Friends Like These...
Advance Review: Hellblazer #189
writer: Mike Carey
artist: Marcelo Frusin
long-running story to work, it has to be accessible enough
for new readers to jump right in, without boring old fans
with repeated exposition. It helps when an established character
has a back story easily summarized in a sentence or two and
then everybody can move on.
case of the bitter Brit John Constantine (does anybody actually
call him Hellblazer?), he's so simple that he can be adapted
into film and played by Keanu Reeves, and really, it may not
be nearly as painful as it sounds. Why? Because at the heart
of the character, it just comes down to this: he dabbles at
the edge of magic, and everybody around him gets screwed.
Oh, yeah, and in the bigger scheme of things, it's usually
for the best.
no grown-up Harry Potter. For Constantine, there's a Voldemort
lurking around every corner, and it doesn't matter how many
he's beaten in the past.
excitement (?) grows about the Hellblazer film, actually
called Constantine for now, DC offers up #189 - that's
a lot of friends getting dragged down to Hell. But you don't
need to know that, as Mike Carey understands what makes a
Constantine story work. Though the scruffy mage is clearly
a major player, we need to get hooked by the horror first.
hooks us, giving us little glimpses of madness, daring the
reader to find the pattern. If you've seen this sort of thing
before, then you're no stranger to Constantine's world. And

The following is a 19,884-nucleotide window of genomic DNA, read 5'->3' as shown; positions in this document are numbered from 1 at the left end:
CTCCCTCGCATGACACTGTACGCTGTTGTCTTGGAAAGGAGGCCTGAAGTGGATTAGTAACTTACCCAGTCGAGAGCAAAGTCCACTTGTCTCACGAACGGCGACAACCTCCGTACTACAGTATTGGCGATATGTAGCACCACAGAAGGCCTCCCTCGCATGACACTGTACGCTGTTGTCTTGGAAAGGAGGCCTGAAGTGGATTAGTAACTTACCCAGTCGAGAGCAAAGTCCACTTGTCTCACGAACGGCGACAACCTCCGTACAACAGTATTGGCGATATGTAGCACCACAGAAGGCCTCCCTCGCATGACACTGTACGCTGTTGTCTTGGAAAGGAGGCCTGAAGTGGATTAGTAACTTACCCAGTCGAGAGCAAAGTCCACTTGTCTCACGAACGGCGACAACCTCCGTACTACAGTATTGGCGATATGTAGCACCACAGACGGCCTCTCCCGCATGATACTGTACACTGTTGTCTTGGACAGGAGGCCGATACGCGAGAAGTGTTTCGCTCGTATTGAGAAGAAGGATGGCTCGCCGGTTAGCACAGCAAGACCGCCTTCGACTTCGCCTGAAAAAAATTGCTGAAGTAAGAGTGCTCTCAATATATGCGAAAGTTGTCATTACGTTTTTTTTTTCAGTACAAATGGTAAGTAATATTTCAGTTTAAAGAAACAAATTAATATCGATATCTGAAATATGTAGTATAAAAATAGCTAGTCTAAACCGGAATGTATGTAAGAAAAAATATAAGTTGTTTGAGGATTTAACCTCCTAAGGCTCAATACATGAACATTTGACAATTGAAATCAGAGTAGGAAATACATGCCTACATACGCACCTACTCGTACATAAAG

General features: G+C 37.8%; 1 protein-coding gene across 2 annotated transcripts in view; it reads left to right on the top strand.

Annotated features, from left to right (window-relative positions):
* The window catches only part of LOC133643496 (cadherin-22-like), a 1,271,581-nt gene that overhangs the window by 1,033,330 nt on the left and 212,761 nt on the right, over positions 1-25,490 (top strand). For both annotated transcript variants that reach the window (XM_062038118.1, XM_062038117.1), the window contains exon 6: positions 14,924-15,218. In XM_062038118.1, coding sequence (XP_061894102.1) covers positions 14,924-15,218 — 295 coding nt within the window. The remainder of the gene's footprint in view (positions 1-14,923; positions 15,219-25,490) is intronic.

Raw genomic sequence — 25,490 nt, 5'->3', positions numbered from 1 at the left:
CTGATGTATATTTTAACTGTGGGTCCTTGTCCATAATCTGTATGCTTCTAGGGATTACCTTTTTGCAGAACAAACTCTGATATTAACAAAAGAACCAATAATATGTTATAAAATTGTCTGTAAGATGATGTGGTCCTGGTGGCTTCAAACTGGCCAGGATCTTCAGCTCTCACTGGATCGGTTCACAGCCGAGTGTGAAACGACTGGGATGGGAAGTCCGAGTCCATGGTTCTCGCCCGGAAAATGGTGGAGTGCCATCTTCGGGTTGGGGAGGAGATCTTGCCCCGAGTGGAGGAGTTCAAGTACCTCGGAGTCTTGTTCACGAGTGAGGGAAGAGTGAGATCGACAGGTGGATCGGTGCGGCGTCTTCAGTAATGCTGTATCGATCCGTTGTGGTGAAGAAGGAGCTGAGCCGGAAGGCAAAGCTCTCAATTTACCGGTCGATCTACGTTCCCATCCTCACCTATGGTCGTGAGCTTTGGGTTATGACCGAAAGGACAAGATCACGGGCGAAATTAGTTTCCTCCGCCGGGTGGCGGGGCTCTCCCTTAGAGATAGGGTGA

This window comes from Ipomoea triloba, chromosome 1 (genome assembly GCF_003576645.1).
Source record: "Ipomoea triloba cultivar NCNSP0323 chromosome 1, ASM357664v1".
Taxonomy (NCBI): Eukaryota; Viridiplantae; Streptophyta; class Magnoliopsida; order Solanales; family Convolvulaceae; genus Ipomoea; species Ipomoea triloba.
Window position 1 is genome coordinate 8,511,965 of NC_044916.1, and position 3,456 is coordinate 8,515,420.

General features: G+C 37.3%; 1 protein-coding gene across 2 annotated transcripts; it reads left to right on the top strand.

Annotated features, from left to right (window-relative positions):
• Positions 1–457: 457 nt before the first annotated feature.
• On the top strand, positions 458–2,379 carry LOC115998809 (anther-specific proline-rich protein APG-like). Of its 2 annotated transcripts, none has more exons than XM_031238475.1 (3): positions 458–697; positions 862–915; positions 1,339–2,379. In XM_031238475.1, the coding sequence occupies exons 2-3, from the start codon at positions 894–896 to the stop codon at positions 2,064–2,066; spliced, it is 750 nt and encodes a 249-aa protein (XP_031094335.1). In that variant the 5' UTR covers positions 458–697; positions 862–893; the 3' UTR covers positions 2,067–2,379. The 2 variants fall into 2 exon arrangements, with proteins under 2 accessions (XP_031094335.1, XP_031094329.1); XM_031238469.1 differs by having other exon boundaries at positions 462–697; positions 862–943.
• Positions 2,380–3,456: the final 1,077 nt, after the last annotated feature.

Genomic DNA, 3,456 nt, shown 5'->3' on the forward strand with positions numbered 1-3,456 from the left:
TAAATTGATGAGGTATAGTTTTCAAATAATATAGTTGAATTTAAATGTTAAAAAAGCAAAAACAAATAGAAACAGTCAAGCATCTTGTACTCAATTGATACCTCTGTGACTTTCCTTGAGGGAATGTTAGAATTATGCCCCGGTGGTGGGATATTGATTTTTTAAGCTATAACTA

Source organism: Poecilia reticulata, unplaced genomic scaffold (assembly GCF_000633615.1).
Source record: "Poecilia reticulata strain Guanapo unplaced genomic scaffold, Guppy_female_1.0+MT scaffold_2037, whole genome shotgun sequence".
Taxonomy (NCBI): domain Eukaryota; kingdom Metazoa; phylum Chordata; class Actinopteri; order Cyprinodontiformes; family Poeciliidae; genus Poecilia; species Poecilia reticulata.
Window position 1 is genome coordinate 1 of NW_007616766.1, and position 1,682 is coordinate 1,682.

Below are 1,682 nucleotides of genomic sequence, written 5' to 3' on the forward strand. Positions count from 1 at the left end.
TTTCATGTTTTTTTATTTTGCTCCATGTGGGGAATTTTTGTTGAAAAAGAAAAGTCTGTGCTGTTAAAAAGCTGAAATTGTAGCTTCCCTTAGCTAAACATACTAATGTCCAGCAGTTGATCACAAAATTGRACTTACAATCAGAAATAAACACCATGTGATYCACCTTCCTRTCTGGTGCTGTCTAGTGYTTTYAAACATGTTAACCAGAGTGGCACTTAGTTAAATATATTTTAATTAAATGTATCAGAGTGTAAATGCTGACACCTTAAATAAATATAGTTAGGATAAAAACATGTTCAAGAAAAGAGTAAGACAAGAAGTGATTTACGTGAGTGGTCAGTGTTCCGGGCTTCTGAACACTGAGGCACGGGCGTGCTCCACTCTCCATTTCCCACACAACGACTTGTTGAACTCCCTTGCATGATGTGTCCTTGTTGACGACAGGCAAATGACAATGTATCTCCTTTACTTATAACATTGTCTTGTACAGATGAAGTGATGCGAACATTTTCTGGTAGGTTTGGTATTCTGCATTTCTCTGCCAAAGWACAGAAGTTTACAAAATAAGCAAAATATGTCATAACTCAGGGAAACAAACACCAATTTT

if you're new, welcome to it.
arc, "Staring At The Wall," introduces a group of magi gathered
together in a ruined building. Clearly, they know each other
by some name, though Carey later makes a point that of course,
in magic, names are too powerful to be tossed about lightly.
Though we may not know them, they all know Constantine, whether
by reputation or unpleasant experience. (For the record, only
Zatanna, not included here, seems to have had any pleasant
experiences with the guy.)
they fit in the grand scheme of things is only hinted at,
as Carey shifts the action to an insane asylum, and an innocent-seeming
young woman who also knows Constantine. Of course, the emphasis
should be on "seeming."
also hideous cruelty to animals, random murdering, and a large
shadow wolf. In all, a good start to a horror story, and if
any of these characters have appeared before, it doesn't matter.
Carey gives us everything we need to know.
this new storyline is a new artist, Marcelo Frusin, clearly
of European influence. This book has had a lot of classic
illustrators on it, but Frusin just might make a mark. Penciling
and inking, his work has a few manga elements to it, particularly
in Constantine himself, but overall carries the feeling of
DC's horror stories of the early seventies, when artists like
Berni Wrightson and Alfredo Alcala curdled our senses. (It's
media will be paying attention to Hellblazer as the
film nears release. If you're not already reading, this makes
an excellent place to start. I'm hoping it follows through.